Each bobblehead is handpainted, said Deutsch, whose company has been working with the Indians for more than two decades.
"The attention to detail, we are maniacal about it," the BDA CEO said.
You could say the same thing about the Indians, who have given away an average of 4.4 bobbleheads per season since 2007.
Madzelan and her team begin to plot out the next year's promotional items during the current season, and then solicit fan feedback via a survey in late July.
"We want this to resonate with the fans," Madzelan said. "We want to put out items that are appealing to them."
The majority of the promotional items are manufactured in China, which means the Tribe must finalize its list of giveaways in late November or early December, Madzelan said.
The bobblehead process is more complicated, because such factors as unique characteristics that would make for a good giveaway — Ramirez's helmet, Francona's scooter and Kipnis' batting stance, for example — and even the next year's trade deadline must be considered.
In that regard, the Indians are in a pretty good place, with a young core of players signed through 2018 and beyond who are coming off the franchise's first Fall Classic appearance in 19 years.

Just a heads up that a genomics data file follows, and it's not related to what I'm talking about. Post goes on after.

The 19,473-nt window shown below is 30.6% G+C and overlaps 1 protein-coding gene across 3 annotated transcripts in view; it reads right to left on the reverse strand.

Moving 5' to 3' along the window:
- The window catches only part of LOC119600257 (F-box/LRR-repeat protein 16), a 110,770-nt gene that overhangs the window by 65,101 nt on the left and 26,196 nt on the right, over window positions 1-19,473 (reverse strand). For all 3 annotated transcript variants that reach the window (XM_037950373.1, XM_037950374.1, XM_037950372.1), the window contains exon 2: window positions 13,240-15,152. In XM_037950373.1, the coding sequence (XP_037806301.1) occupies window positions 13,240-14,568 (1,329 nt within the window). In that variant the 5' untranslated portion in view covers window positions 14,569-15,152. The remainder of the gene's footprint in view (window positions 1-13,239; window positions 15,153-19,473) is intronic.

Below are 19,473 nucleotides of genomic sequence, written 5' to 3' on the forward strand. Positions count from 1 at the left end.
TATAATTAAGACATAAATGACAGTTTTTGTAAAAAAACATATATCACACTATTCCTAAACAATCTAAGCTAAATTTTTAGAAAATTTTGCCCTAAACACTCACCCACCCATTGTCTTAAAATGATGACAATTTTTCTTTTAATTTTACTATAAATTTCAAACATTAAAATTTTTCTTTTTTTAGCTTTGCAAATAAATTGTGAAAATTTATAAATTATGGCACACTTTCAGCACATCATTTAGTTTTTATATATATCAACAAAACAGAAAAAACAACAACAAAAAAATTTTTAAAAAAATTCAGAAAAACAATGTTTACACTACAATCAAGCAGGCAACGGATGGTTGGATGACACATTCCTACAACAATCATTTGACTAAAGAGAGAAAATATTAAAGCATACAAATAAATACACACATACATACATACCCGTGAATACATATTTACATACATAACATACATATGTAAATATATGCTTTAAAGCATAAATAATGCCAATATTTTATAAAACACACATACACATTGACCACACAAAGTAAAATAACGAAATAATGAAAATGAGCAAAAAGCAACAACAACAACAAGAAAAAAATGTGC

This year's bobblehead giveaways, for instance, include three standout players — Ramirez, shortstop Francisco Lindor (July 4) and Kipnis (July 22) — and an Aug. 23 collectible featuring Francona, the club's popular manager. That's a stark difference from 2011, '12 and '13, when all but one (Asdrubal Cabrera in 2012) of the Tribe bobbleheads was of a former player.
When the Indians were working with BDA on the Ramirez bobblehead, they sought the help of Anna Bolton, the club's translator and player engagement coordinator. Ramirez was involved early in the process, and the Tribe went so far as to include the tattoo on the 24-year-old's right forearm in the design.
"It's a very detailed process, but we want to make sure we get it right and it's true to the player," said Madzelan, who has been with the Indians since 2005 and was promoted to her current role in 2013.
Phil Sklar, the co-founder and CEO of the National Bobblehead Hall of Fame and Museum, has a database that has tracked giveaways for baseball, basketball and hockey teams since 1999, when the bobblehead became a fixture on the promotional schedules of pro sports organizations. (The hall's collection was boosted by a large donation from the late Bob Manak, a huge Cleveland sports fan, earlier this year.)
There have been more than 7,000 bobblehead designs handed out in that span, said Sklar, who added that teams love that the collectibles get fans in the gates early, since most bobbleheads are given out on a first-come, first-served basis. (Since 2012, the Indians have most often limited bobbleheads to the first 12,500 fans, though season-ticket holders can get special access via Tribe Rewards.)
In addition to the spending increase that results from fans arriving to the ballpark earlier than normal, the collectibles are a draw for sponsors.